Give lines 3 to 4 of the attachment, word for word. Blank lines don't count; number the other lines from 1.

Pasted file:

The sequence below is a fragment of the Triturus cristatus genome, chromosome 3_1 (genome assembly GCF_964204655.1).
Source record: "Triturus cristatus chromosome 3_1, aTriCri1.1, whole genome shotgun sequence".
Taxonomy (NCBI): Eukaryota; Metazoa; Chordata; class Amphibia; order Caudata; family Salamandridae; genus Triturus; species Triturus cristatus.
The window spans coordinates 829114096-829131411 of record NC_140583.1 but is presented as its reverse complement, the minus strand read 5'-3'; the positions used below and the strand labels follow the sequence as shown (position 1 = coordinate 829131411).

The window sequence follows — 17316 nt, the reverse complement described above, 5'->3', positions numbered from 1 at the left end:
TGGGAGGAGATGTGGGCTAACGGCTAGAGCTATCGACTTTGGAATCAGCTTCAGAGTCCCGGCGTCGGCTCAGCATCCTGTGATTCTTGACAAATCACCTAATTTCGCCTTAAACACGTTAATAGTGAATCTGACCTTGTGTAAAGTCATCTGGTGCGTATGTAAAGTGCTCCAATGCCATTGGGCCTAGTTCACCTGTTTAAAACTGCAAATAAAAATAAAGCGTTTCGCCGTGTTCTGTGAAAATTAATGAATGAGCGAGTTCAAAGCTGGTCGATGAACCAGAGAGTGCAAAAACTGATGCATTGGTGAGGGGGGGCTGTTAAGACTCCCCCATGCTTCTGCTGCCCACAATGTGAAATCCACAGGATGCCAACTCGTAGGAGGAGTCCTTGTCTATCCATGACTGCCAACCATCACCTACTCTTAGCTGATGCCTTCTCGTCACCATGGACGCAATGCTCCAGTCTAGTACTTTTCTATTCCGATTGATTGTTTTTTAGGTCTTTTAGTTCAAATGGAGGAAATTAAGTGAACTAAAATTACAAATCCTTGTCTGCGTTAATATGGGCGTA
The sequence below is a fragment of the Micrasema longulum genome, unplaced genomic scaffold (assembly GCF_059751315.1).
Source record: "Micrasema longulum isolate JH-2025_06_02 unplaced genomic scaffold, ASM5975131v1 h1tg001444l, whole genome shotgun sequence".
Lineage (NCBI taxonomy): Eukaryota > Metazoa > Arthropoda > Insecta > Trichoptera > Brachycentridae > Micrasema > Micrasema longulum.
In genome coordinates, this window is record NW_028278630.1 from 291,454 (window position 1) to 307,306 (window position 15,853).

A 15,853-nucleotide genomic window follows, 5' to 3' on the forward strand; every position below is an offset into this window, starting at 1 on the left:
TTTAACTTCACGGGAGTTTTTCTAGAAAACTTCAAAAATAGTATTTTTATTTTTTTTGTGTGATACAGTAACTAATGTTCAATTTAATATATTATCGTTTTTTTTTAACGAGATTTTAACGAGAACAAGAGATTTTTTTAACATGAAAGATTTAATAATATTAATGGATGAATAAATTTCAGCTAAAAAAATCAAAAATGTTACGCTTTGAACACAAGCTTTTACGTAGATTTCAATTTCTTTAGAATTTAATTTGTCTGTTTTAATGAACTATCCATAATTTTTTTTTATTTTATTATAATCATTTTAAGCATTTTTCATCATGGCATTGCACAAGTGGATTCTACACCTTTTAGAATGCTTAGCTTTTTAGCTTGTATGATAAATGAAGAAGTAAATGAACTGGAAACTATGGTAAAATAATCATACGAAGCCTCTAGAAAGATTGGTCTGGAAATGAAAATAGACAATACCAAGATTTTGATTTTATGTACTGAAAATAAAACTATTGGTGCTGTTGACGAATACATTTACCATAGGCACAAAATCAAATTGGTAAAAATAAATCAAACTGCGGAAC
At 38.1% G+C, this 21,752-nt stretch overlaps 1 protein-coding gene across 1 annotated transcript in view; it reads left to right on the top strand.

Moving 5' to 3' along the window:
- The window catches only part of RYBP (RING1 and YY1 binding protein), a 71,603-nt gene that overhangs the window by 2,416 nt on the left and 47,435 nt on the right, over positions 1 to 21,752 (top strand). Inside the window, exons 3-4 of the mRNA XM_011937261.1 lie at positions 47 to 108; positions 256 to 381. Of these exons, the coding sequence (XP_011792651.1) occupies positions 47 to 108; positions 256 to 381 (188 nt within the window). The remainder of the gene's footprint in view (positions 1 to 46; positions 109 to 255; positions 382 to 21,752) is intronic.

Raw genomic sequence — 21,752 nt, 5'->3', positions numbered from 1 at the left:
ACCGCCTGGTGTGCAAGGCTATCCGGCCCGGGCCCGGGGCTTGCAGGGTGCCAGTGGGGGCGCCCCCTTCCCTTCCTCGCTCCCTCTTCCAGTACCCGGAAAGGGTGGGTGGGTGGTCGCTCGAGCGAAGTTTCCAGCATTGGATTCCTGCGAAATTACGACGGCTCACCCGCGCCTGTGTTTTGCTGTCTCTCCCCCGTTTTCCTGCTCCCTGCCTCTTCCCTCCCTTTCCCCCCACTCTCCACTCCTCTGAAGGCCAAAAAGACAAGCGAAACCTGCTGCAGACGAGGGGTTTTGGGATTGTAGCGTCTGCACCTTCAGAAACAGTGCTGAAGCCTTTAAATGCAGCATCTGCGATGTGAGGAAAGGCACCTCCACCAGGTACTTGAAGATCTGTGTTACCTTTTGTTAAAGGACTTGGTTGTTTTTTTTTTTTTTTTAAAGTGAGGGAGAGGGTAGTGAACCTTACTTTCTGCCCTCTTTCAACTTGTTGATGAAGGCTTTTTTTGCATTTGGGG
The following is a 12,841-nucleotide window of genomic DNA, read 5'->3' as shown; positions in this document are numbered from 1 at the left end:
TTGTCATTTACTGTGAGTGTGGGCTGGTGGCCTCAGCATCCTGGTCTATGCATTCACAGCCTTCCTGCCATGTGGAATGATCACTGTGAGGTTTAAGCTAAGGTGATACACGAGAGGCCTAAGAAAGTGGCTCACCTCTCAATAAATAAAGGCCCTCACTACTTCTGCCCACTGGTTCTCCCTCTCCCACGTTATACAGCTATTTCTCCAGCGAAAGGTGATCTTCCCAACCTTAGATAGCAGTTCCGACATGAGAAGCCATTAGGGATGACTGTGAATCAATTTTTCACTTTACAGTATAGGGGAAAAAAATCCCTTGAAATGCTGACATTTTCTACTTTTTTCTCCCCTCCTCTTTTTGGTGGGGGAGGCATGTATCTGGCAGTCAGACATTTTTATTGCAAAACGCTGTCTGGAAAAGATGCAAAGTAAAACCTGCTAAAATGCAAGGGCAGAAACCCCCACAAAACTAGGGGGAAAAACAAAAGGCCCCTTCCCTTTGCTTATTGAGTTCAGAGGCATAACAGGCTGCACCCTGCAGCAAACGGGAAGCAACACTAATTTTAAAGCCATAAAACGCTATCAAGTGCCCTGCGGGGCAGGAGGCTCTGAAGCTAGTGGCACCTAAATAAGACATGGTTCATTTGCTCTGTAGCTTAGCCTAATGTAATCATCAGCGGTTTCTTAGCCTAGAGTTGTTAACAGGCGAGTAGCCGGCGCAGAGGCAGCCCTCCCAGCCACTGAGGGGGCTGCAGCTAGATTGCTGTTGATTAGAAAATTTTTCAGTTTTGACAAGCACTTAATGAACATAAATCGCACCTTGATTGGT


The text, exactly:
Taxonomy (NCBI): Eukaryota; Metazoa; Chordata; class Amphibia; order Caudata; family Salamandridae; genus Triturus; species Triturus cristatus.
The window spans coordinates 829114096-829131411 of record NC_140583.1 but is presented as its reverse complement, the minus strand read 5'-3'; the positions used below and the strand labels follow the sequence as shown (position 1 = coordinate 829131411).